Cde Egypt Chitauro
The Zimbabwe People’s Party led by Cde Rugare Gumbo and Cde Didymus Mutasa wishes to convey a message of solidarity and support to the recent military intervention in defence of the Zimbabwe Constitution and revolution.
This follows the capture of the State by reactionaries and counter-revolutionaries bent on pursuing their own narrow, selfish, parochial and criminal interests.he Zimbabwe People’s Party led by Cde Rugare Gumbo and Cde Didymus Mutasa wishes to convey a message of solidarity and support to the recent military intervention in defence of the Zimbabwe Constitution and revolution.
The people’s response to the timely intervention – characterised by a sense of great relief, jubilation and genuine gratitude – is evidence that our nation was clearly on the precipice and in danger of collapsing into an anarchical and conflict-ridden polity.
The Government had been hijacked by a family dynasty and ruling political elite devoid of ideological clarity and policy coherence, rendering the nation susceptible to fascist, anarchical and populist misrule.
The intervention, in our view, rekindles hope in the nation and it is our fervent expectation and is a rallying point around which our people can refocus on important national issues and can redefine their political, social, economic and development goals in peace and unity.
It provides a fresh opportunity for our society to unite in its quest for meaningful development in an environment that shuns corruption, nepotism, partisan politics, regionalism and all forms of clan politics.
We firmly believe that is the only way that our nation can respect the ideals of our revolution and fully honour those that paid the supreme sacrifice for the freedom of our people through the blood that they shed.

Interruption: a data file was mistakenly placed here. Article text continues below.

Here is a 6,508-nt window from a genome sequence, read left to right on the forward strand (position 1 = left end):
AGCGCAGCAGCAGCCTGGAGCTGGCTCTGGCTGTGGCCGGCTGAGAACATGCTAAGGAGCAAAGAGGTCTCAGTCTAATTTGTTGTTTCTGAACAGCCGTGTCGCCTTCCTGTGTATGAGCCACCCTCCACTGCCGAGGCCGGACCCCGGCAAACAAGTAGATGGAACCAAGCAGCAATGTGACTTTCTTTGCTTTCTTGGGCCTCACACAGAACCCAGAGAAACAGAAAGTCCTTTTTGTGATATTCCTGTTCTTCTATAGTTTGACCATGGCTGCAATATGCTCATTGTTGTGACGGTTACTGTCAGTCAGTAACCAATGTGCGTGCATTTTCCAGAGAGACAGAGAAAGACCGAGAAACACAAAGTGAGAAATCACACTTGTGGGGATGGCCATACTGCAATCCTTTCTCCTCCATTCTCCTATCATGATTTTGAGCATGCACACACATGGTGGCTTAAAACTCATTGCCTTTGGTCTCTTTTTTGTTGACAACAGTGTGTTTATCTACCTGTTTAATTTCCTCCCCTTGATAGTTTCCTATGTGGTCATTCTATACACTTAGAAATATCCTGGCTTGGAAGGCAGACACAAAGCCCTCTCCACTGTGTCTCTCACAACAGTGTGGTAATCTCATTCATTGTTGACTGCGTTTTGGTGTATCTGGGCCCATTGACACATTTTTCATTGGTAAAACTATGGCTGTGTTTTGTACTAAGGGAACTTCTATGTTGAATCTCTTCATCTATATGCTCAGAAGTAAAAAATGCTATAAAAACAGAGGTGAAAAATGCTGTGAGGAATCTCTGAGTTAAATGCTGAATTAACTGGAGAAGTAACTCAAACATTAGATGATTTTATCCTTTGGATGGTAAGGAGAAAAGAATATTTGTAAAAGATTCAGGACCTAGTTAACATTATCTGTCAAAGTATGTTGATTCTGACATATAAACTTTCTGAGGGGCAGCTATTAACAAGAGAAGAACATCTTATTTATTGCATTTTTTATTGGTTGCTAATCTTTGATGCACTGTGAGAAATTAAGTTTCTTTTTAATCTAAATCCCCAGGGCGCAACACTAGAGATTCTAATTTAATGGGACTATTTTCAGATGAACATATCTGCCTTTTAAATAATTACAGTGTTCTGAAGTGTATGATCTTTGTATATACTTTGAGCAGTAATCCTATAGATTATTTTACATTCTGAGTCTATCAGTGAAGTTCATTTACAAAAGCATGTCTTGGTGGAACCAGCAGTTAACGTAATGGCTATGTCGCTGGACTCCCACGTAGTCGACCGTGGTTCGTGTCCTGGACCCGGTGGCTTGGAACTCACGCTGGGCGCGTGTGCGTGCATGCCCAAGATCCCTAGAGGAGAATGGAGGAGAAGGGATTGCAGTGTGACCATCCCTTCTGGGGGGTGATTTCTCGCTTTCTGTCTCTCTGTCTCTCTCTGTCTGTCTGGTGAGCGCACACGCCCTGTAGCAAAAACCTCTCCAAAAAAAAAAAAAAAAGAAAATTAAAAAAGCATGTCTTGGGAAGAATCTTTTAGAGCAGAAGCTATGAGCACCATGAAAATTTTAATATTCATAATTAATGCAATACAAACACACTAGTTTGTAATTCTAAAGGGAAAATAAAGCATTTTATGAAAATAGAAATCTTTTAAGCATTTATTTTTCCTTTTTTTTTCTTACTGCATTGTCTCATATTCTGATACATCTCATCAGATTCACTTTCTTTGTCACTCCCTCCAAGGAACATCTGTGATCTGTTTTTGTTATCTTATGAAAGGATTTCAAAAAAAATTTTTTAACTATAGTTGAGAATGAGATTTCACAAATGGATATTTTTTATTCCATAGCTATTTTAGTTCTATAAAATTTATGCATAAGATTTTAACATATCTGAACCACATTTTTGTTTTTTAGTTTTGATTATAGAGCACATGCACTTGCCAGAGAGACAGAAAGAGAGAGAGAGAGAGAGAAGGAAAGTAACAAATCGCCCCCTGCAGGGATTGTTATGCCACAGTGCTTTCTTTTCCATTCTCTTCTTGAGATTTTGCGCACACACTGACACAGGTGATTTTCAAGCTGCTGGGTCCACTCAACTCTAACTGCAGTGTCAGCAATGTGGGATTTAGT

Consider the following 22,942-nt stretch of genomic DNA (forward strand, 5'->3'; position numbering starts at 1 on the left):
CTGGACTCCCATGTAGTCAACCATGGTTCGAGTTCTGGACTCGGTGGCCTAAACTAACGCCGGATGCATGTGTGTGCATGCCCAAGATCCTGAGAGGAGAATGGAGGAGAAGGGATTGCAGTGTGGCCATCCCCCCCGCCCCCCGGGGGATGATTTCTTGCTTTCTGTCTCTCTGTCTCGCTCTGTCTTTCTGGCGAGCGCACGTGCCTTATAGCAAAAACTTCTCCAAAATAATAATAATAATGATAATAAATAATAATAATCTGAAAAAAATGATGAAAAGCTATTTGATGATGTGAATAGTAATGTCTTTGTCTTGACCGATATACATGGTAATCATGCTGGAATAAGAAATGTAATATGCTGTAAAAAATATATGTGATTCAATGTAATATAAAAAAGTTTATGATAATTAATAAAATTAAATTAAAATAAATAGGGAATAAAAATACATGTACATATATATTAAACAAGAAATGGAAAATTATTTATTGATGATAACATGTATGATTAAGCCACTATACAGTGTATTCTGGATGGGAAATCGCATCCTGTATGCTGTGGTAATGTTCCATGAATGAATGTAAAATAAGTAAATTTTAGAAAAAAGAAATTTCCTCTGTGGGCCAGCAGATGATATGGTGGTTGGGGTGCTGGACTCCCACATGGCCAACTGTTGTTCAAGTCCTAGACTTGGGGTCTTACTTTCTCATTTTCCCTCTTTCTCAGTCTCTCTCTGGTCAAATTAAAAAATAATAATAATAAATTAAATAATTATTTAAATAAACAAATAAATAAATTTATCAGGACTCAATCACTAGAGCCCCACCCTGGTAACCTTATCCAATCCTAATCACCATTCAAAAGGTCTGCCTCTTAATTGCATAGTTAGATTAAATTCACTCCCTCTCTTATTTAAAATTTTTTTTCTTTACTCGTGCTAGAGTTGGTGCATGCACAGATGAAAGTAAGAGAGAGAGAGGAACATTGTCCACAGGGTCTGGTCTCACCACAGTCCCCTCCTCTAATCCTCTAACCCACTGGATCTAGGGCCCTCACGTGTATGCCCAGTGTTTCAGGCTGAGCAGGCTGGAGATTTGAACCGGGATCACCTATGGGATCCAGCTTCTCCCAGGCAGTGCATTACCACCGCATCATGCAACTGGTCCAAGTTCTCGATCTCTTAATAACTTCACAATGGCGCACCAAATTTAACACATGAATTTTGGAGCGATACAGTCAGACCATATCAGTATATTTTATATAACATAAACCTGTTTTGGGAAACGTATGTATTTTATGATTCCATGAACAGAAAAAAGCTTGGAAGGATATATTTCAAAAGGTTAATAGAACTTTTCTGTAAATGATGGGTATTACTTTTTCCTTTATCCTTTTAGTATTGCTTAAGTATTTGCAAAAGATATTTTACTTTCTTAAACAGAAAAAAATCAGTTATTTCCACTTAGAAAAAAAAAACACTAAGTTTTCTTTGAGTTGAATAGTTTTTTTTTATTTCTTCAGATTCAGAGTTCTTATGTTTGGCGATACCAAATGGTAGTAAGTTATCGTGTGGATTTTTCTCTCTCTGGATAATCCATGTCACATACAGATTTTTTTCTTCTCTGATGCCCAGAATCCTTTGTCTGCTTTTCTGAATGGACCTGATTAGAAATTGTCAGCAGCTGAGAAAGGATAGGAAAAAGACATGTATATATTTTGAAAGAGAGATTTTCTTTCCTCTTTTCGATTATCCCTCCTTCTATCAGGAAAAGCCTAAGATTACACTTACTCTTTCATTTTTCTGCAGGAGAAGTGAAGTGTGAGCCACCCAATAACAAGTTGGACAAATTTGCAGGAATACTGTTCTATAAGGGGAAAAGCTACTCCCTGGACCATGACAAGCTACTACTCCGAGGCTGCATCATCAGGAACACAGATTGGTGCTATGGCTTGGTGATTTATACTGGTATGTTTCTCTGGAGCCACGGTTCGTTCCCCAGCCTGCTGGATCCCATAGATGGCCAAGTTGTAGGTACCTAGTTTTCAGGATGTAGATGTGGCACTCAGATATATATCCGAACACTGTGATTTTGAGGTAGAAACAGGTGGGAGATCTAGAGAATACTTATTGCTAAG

As we go forward, it is hoped that a sustained mobilisation effort ought to be carried out to educate our people about the values of our liberation struggle and that the capture of the State should be for the purpose of serving the people rather than for the pursuit of narrow, selfish interests.
ZimPF recognises the embryonic ties we have with our sister countries in the region, in particular, the Sadc Group, and the oneness of the Bantu people in general.
We, therefore, welcome constructive contributions from this family.
We, the Zimbabweans, take great exception to unwarranted actions in words or deeds for purpose of reinstating a primitive system that is characterised by flaunting the rule of law, gross human rights abuse, violence, lack of free and fair elections, corruption, plunder of national resources and the collapse of economy.
We want to take this opportunity to advise our brothers in the region that the masses in Zimbabwe are fully behind the Zimbabwe Defence Forces since the move is justified as it converges with aspirations to remove this scourge of misgovernance.
Any military opposition against the ZDF will be opposed not only by our military but by the masses of the Zimbabwe people.
The Zimbabwe People First party also calls for a re-think on the fate of ousted Vice-President, Cde Emmerson Dambudzo Mnangagwa.
The party also implores the international and diplomatic communities to intervene on behalf of the embattled former Vice-President, through solidarity appeals for the Zimbabwe Government to exercise restraint in the spirit of leniency, democratic tolerance and humane treatment of those who have fallen foul in the wake of the internal discord in Zanu-PF.
The appeal is made in full recognition of the reality that the Vice-President’s ouster is essentially an internal Zanu-PF matter and that as a private club the ruling party has the final word in this sensitive matter – irrespective of the national political repercussions.
Our appeal for caution and restraint is premised on the following:
Firstly, information on hand regarding the dismissal of the former Vice-President of Zimbabwe is not yet crystal clear.
Whereas we are aware that the announcement was made by the Minister of information – who is also Zanu-PF’s spokesperson – doubts still linger on the constitutionality of the whole process especially with regard to whether the President was directly responsible for the dismissal as required by the Constitution.